The number of commuter towns increased in the US and the UK during the 20th century because of a trend for people to move out of the cities into the surrounding green belt. Historically, commuter towns were developed by railway companies to create demand for their lines. One 1920s pioneer of this form of development was the Metropolitan Railway (now part of London Underground) which marketed its Metro-land developments. This initiative encouraged many to move out of central and inner-city London to suburbs such as Harrow and out of London itself, to commuter villages in Buckinghamshire or Hertfordshire. Commuter towns have more recently been built ahead of adequate transportation infrastructure, thus spurring the development of roads and public transportation systems. These can take the form of light rail lines extending from the city centre to new streetcar suburbs and new or expanded highways, whose construction and traffic can lead to the community becoming part of a larger conurbation.
In the United States, it is common for commuter towns to create disparities in municipal tax rates. When a commuter town collects few business taxes, residents must pay the brunt of the public operating budget in higher property or income taxes. Such municipalities may scramble to encourage commercial growth once an established residential base has been reached.
A 2014 study by the British Office for National Statistics found that commuting also affects wellbeing. Commuters are more likely to be anxious, dissatisfied and have the sense that their daily activities lack meaning than those who don't have to travel to work even if they are paid more.
In Belgium, the development of traditional rural Flemish towns surrounding Brussels into commuter towns is causing major language tensions, as most of the newcoming commuters are French-speaking or even international English-speaking families with no attached to the Flemish roots. The Flemish movement in the Brussels-Halle-Vilvoorde area, with demands such as the strict enforcement of the Dutch language (restaurants with bilingual menus have been assaulted by activists, etc.) can be analyzed as a reaction against gentrification caused by the arrival of those wealthier non-Dutch speakers working in international companies, national administration or the European Parliament.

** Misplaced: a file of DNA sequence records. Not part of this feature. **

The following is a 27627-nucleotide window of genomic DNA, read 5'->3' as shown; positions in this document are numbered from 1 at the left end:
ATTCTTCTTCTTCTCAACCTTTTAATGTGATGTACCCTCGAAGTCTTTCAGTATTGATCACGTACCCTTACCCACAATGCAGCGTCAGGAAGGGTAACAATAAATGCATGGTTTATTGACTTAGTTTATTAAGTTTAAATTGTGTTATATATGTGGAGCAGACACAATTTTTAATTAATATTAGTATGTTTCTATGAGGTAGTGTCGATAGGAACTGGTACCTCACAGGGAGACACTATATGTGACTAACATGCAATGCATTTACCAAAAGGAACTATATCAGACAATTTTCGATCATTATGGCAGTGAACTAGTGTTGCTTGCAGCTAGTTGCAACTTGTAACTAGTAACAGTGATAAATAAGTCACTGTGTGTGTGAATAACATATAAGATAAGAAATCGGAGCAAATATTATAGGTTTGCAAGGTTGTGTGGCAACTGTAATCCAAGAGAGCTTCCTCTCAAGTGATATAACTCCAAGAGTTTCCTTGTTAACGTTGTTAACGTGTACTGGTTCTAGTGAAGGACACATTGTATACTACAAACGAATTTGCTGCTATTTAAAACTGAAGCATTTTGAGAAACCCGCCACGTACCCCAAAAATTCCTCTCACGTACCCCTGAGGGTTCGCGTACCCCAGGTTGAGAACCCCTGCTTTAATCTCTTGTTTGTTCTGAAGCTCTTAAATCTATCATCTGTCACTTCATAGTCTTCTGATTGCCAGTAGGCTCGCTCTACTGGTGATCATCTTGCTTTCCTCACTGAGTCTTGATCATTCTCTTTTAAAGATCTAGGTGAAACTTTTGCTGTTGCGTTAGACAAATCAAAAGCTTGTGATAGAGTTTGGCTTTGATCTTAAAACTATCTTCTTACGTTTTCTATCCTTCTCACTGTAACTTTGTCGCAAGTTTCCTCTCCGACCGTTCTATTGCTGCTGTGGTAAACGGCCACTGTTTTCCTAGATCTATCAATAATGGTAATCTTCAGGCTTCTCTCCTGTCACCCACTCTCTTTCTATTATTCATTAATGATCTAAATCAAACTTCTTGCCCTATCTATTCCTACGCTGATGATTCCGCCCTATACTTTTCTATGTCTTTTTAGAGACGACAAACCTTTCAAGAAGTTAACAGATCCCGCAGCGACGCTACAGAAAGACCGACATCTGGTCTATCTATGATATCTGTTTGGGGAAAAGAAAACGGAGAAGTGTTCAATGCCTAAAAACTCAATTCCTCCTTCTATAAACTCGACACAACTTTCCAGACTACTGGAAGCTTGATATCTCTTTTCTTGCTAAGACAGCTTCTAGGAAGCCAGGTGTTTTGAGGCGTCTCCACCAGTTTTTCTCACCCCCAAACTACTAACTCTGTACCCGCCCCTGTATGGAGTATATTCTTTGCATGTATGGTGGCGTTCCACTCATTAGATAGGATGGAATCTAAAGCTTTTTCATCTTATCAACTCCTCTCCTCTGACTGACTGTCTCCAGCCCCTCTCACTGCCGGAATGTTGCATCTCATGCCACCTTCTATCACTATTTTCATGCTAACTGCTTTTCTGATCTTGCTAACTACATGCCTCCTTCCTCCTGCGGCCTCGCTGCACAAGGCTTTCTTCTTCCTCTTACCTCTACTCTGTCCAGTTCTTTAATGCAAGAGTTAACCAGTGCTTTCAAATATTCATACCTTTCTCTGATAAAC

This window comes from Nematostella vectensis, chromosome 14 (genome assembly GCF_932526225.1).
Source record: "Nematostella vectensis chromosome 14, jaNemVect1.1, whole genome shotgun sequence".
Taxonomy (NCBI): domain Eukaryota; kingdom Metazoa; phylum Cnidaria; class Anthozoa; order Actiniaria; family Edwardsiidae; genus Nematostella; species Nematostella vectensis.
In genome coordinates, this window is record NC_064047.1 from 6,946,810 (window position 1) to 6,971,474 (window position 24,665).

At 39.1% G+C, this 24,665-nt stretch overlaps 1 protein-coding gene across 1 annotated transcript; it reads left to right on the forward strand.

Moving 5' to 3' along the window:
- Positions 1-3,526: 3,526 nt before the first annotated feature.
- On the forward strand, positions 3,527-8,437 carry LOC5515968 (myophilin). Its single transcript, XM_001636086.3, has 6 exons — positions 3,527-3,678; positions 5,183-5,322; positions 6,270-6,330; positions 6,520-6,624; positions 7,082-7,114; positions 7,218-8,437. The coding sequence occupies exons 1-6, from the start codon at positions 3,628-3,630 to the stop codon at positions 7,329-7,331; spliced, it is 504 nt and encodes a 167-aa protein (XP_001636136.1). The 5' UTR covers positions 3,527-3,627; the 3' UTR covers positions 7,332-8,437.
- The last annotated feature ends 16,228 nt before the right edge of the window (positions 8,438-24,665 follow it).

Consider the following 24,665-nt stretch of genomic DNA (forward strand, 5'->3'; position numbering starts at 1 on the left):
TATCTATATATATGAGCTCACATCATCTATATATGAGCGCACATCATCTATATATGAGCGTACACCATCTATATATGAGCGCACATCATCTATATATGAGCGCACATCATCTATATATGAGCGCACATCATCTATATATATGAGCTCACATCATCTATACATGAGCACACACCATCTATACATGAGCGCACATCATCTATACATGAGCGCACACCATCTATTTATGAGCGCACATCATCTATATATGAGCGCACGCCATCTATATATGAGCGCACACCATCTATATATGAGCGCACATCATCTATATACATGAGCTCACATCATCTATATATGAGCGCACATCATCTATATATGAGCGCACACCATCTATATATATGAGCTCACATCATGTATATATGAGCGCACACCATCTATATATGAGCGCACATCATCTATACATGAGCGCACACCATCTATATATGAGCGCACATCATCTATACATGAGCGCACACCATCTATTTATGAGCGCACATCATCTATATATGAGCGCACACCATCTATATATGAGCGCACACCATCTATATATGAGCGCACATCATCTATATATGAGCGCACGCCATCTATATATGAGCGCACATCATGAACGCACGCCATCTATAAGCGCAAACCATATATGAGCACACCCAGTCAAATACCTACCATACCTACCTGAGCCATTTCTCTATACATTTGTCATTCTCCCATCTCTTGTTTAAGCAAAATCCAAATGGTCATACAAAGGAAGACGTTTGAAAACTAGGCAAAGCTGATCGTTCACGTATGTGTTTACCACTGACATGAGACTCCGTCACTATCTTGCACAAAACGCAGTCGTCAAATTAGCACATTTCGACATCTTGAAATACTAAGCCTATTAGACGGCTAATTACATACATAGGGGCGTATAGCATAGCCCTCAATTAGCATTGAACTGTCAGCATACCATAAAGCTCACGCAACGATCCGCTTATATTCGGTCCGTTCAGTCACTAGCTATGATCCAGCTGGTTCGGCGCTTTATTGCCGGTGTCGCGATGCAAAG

The expression exurb (for "extra-urban") was coined by Auguste Comte Spectorsky, in his 1955 book The Exurbanites, to describe the ring of prosperous communities beyond the suburbs that are commuter towns for an urban area. Most exurbs serve as commuter towns, but most commuter towns are not exurban.
Exurbs vary in wealth and education level. In the United States, exurban areas typically have much higher college education levels than closer-in suburbs, though this is not necessarily the case in other countries. They also typically have average incomes much higher than nearby rural counties, and some have some of the highest median household incomes in their respective metropolitan area. However, depending on local circumstances, some exurbs have higher poverty levels than suburbs nearer the city.
Examples of exurbs in the U.S. include:
This section does not cite any sources. (February 2017) (Learn how and when to remove this template message)
Commuters from early exurbs, such as the end of Philadelphia's Main Line and the Northern Westchester region of Westchester County, New York, reached the city center via commuter rail and parkway systems.
Today's exurbs are composed of small neighborhoods in otherwise lightly developed areas, towns, and (comparatively) small cities. Some lie in the outer suburbs of an urbanized area, but a few miles of rural, wooded, or agricultural land separates many exurbs from the suburbs. Exurbs may have originated independently of the major city to which many residents commute. Most consist almost exclusively of commuters and lack the historical and cultural traditions of more established cities. Many early 20th century exurbs were organized on the principles of the garden city movement.
Many suburbs within a metropolitan city proper enjoyed their greatest growth in the post-World War II period, after which growth slowed for several decades; however, since the 1990s extensive development has occurred outside of cities. There have also been significant growth differences between inside and outside metro boundaries; many developments typical of exurbs, such as the proliferation of big box retailers, lie just on the outside, due to older suburbs' being restricted by inner-city land-use politics while communities outside are free to develop and grow.
Some architects, environmentalists, and urban planners consider exurbs to be manifestations of poor or distorted planning. Comparatively low density towns – often featuring large lots and large homes – create heavy motor vehicle dependency.
"They begin as embryonic subdivisions of a few hundred homes at the far edge of beyond, surrounded by scrub. Then, they grow – first gradually, but soon with explosive force – attracting stores, creating jobs and struggling to keep pace with the need for more schools, more roads, more everything. And eventually, when no more land is available and home prices have skyrocketed, the whole cycle starts again, another 15 minutes down the turnpike."-- Rick Lyman, The New York Times
Others argue that exurban environments, such as those that have emerged in Oregon over the last 40 years as a result of the state's unique land use laws, have helped to protect local agriculture and local businesses by creating strict urban growth boundaries that encourage greater population densities in centralized towns, while slowing or greatly reducing urban and suburban sprawl into agricultural and timber land.